It's been 5 years since we published our first Band-Signed Beatles Album Census.
It's time to update it!
A history of full-band-signed Beatles album prices would be hugely helpful to the marketplace as well, going back as far as we can, so let's build that, too. Not just from auctions, but reports from collectors and dealers who have sold them.
For starters, please read the 2011 Census, which had a few years of updating and other input added by collectors and dealers.
Add your research and commentary to this discussion for now, and as we get more data, we'll post two separate discussions to fine tune it. Once we feel comfortable with the information we have and what we have determined, we'll publish reports that will help collectors and dealers worldwide make better educated decisions on Beatles album sales and purchases.
These are the results of the 2011 census:
US Release Band-Signed Beatles Albums
0 “Introducing the Beatles” [Added to list on Sept. 16, 2019]
6-7 “Meet the Beatles”
1 “Beatles 65”
1 “Beatles VI”
0 “Rubber Soul”
0 “Magical Mystery Tour”
0 “Abbey Road” +1 offered by Autographs for Sale on eBay starting Mar. 16, 2019
0 “Yellow Submarine”
1 “White Album” +1 sold by Tracks in Nov/Dec 2013 for $186,000; +1 more signed for the same person who got the other 2 signed (added 3/13/19)
1 “Sgt. Pepper’s Lonely Hearts Club Band”
0 “Let it Be”
17 US Albums Known
UK Release Band-Signed Beatles Albums
Roughly 75 “Please Please Me” (Their first album, signed in three 1963 UK promotional tours)
16-21 “With the Beatles” (The tail end of their easier accessibility) [Editor's Note: 1 since April 2011 added.]
8-10 “Hard Day’s Night”
3 “Beatles for Sale”
1 “Rubber Soul” +1
5 “Sgt. Pepper’s Lonely Hearts Club Band” +1 sold by Bonhams on June 30, 2016
0 “Magical Mystery Tour” (All reissues from the 1980s and up.)
0 “White Album”
0 “Yellow Submarine”
2 “Abbey Road”
0 “Let it Be”
Roughly 113-120 UK Albums Known (38-45 plus roughly 75 “Please Please Me” albums)
Let's do it!
Can you post a link to the listing please?
That is why the price was as low as it was. Paul's signature was almost gone, as was the bottom of Ringo's and part of George's. In most cases restoration seems to reduce, not increase, values.
It also has a hole on right edge and creases. I think that it wouldn't bring more than the mid-teens the way it was, and likely less. Restoring the autographs made it desirable to those who are not serious collectors, and there are lots of those.
On the plus side, you could say that the most valuable single autographs (Lennon and Harrison) were OK prior to restoration. I would have thought that an LP signed by Lennon on his own must be getting on for $10k these days and his autograph was already nigh on perfect here.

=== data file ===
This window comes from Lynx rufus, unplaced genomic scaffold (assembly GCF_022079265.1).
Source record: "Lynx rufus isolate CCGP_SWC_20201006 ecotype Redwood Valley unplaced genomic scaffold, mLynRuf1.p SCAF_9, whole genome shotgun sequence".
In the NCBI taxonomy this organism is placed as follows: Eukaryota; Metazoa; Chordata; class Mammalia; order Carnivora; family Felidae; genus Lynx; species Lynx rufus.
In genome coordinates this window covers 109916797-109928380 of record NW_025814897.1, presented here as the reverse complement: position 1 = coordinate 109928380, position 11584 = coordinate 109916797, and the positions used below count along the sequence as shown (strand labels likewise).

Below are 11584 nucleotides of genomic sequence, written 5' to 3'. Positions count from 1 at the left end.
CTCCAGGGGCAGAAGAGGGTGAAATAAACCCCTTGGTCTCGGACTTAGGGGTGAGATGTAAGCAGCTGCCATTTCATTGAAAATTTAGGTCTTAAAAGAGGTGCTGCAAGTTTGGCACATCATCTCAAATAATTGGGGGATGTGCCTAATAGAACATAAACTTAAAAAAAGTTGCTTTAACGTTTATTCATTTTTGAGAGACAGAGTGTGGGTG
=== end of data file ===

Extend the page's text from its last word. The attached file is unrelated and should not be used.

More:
Are we sure that fading was the problem rather than skipping? Seems odd that Lennon did not fade and that the fading was so irregular as a whole. Personally I could live with pen indentations being filled in more than with fading being corrected.
With all the above said, I wouldn't have bought this item unless it was going for some ridiculously low figure.
I'm not sure what the difference would be between filling in skipping and restoring fading. In either case it's restoration. In both cases, the signatures would have been there, but with fading, they would have initially been complete, as opposed to skipping, where presumably, part of them would have been incomplete. So, I would almost feel the other way, as repairing fading would just be redoing the existing signatures, where correcting skipping could involve creating new material for lack of a better term.
Im very interested to hear your comments because I followed this auction and was also perplexed as to why the price was so low.
Clearly the signatures must remain unrestored to achieve higher bids and interest.
Due to the fading, or more probably skipping, of the ink on three signatures, I am not sure that that item would have achieved an higher bid without restoration. I wonder what was the price when Tracks sold it in 2007...
I was planning on going all in on this album until I saw the restoration. Quite honestly I’m surprised it sold.
Actually, this was the contrary for me: I considered bidding on this album when I saw the restoration... Because I knew it would impact the price and that it could go for half of the price of an album without restoration. That would have been a way to afford a "fully signed album" other than the most common PPM. But, despite the price - that remained quite low as expected - I eventually became reluctant to purchase a restored item without having discussed it before with other collectors on this forum. And it seems that I was right as there seems clearly to be a lack of interest due to the restoration.
It’s interesting to see how much restoration was done. With Paul’s signature almost gone and Ringo’s in not much better condition I think the price realized was quite high. For me the restoration brings the value way down well below $20,000. I would not be surprised to see this Lp being sold in the future with no mention of the restoration and the sale price going considerably higher.